Well, okay, after awhile my head explodes; my consciousness becomes pixillated and then spontaneously rearranges into a collage of shards of paisleys and encaustic purples and pinks. I like it.

Back to Priest's essay: I didn't know about Relevant Logic from the 1960s, which presaged Priest's and his colleagues' Plurivalent Logic. I hadn't known about the 1905 logical proof about ordinal numbers and the limit of noun phrases in a language with a finite vocabulary, from the Hungarian Julius Konig (worth a buzz all by itself). What a cool article.

When Priest tells us that Nagarjuna said that language frames our conventional "reality" but "beneath" this is ultimate reality that we can experience only in special states - such as meditation - but we can't say anything about this "ultimate reality" because it's ineffable and that saying anything about it puts us back into conventional "reality" (<-----I have made it a practice to put quotes around the word "reality" to draw attention to the fierce contentiousness of the term)...Dude! This guy was saying this in the 2nd century of the Common Era.

So the high point (and I do mean "high") of Priest's essay was the discussion about two different ineffable "realities": 1.) the "real" one
                                2.) the "nominal" one; the one where we use language to talk about how wild and transcendent our experience was of the ineffable.

Let us apply good ol' Aristotle's PNC to the above? If it's "ineffable" we can't say anything, period, right? It contradicts itself.

Or maybe: I say all we can say is what we can say, along with lots of hand waving and gestures and hopping up and down, dancing. Jumping outside these particular logic systems (or "Jootsing" as Douglas Hofstadter coined it: jumping outside of the system) into another logical system, let us say that, under the "game rules" of Nagarjuna and Aristotle, we can speak of anything, even the "ineffable." The problem is, we might find ourselves in a straightjacket on the way to the Funny Farm. Either that or find we've obtained disciples, so may as well go for the big bucks with a New Religion.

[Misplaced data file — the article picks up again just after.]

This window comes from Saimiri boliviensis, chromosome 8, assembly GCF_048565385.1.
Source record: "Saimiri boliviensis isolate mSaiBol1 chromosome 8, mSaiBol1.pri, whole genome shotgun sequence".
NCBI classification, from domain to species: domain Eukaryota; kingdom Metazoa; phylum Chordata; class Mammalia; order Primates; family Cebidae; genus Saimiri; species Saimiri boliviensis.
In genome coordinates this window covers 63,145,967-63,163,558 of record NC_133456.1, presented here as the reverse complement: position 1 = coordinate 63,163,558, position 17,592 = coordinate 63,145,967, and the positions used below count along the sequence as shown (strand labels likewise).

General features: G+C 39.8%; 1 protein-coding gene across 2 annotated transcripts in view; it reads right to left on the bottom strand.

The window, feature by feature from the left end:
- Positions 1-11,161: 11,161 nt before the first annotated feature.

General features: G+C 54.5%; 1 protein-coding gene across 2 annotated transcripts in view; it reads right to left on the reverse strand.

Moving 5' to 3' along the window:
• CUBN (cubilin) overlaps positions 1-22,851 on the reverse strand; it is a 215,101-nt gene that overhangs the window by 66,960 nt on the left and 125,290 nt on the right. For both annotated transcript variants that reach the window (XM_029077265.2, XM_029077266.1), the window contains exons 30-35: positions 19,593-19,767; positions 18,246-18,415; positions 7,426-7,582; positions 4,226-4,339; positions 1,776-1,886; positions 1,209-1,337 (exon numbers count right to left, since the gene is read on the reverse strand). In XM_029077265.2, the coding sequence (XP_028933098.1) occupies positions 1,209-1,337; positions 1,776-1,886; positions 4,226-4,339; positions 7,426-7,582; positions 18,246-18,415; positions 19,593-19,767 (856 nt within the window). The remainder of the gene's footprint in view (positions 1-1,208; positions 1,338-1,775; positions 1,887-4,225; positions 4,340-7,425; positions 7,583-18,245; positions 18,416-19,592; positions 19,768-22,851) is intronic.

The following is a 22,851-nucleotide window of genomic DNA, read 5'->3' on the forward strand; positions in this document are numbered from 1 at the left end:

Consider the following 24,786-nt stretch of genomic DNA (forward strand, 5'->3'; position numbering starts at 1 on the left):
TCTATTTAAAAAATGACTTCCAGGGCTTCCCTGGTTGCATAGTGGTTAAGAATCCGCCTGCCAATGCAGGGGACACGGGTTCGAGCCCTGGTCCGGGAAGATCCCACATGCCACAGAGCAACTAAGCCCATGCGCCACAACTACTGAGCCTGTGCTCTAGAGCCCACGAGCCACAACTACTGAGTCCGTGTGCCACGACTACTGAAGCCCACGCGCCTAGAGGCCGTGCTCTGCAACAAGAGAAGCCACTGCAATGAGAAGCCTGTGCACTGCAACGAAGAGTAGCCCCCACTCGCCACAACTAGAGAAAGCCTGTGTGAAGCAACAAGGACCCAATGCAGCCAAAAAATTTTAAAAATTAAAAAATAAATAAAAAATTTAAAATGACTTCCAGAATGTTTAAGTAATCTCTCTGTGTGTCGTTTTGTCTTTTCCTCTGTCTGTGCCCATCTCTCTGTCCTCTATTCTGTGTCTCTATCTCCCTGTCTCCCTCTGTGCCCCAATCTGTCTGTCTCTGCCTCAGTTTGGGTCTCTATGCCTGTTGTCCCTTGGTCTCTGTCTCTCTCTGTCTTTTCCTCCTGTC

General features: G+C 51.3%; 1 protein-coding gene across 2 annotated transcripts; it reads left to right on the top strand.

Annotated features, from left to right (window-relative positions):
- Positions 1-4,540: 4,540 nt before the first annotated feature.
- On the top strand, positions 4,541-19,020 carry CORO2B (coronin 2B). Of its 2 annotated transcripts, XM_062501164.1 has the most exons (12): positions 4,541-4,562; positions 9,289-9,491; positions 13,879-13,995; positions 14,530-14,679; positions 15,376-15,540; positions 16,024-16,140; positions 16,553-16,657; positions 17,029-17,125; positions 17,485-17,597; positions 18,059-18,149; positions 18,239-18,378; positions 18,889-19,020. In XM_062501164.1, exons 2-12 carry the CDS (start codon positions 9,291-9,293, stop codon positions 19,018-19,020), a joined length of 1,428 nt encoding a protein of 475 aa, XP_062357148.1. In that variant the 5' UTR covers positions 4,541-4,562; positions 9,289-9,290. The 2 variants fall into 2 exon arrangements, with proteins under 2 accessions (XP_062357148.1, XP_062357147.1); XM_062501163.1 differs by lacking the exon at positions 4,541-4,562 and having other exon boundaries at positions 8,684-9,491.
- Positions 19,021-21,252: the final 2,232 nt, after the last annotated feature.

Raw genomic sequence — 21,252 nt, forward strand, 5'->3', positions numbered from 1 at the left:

It turns out that when you convert a logical function (which only relates to ONE other thing, such as your biological father) to relational ones (which can derive any number of outputs), you can arrive at a Six-Value Relational Logic - Priest and Co's Plurivalent Logic. In this system, statements can be:

1. True
2. False
3. True and False (EX: "Both crows and horses can fly." Or better: "This is a sentence that has twenty-three words in it.")
4. Neither True nor False
5. Ineffable
6. Both True and Ineffable (Konig's thing, as shown in the article.)

Furthermore, with relations, these values become fuzzified. Indeed, my Generalist's approach to understandings of logical systems sees Plurivalent Logic as almost the same as Fuzzy Logic, developed by Lofti Zadeh around the same time Priest and Co were doing their thang.

By the way: has anyone found a value that is Both False and Ineffable? If so, I implore urgently: send it to me via Angels and/or quantum encryption, or a secret, coded message in tomorrow's crossword puzzle. Muchas gracias.